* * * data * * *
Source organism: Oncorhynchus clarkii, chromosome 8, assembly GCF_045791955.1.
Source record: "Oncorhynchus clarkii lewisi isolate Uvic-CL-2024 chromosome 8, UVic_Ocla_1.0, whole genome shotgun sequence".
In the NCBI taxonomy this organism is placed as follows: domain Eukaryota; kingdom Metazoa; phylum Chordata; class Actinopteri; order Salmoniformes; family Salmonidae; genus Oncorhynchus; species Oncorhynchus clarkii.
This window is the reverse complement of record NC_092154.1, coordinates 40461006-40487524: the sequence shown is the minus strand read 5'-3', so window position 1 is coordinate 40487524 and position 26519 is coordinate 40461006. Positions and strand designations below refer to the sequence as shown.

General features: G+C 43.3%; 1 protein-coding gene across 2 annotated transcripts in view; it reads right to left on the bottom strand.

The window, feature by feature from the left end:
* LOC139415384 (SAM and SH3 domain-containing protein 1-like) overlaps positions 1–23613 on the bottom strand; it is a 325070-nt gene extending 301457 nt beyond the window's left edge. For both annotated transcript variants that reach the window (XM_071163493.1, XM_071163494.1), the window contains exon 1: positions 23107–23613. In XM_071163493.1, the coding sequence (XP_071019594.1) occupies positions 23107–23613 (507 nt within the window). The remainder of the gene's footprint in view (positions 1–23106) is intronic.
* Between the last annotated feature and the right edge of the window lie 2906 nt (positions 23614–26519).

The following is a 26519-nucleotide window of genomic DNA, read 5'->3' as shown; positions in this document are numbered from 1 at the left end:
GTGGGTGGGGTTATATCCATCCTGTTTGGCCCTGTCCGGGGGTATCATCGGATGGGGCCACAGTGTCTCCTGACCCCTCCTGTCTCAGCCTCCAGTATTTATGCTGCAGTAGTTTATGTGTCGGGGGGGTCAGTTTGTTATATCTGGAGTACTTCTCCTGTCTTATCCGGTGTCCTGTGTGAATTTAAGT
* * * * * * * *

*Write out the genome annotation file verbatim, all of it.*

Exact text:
Source organism: Oncorhynchus clarkii, chromosome 8, assembly GCF_045791955.1.
Source record: "Oncorhynchus clarkii lewisi isolate Uvic-CL-2024 chromosome 8, UVic_Ocla_1.0, whole genome shotgun sequence".
In the NCBI taxonomy this organism is placed as follows: domain Eukaryota; kingdom Metazoa; phylum Chordata; class Actinopteri; order Salmoniformes; family Salmonidae; genus Oncorhynchus; species Oncorhynchus clarkii.
This window is the reverse complement of record NC_092154.1, coordinates 40461006-40487524: the sequence shown is the minus strand read 5'-3', so window position 1 is coordinate 40487524 and position 26519 is coordinate 40461006. Positions and strand designations below refer to the sequence as shown.

General features: G+C 43.3%; 1 protein-coding gene across 2 annotated transcripts in view; it reads right to left on the bottom strand.

The window, feature by feature from the left end:
* LOC139415384 (SAM and SH3 domain-containing protein 1-like) overlaps positions 1–23613 on the bottom strand; it is a 325070-nt gene extending 301457 nt beyond the window's left edge. For both annotated transcript variants that reach the window (XM_071163493.1, XM_071163494.1), the window contains exon 1: positions 23107–23613. In XM_071163493.1, the coding sequence (XP_071019594.1) occupies positions 23107–23613 (507 nt within the window). The remainder of the gene's footprint in view (positions 1–23106) is intronic.
* Between the last annotated feature and the right edge of the window lie 2906 nt (positions 23614–26519).

The following is a 26519-nucleotide window of genomic DNA, read 5'->3' as shown; positions in this document are numbered from 1 at the left end:
GTGGGTGGGGTTATATCCATCCTGTTTGGCCCTGTCCGGGGGTATCATCGGATGGGGCCACAGTGTCTCCTGACCCCTCCTGTCTCAGCCTCCAGTATTTATGCTGCAGTAGTTTATGTGTCGGGGGGGTCAGTTTGTTATATCTGGAGTACTTCTCCTGTCTTATCCGGTGTCCTGTGTGAATTTAAGT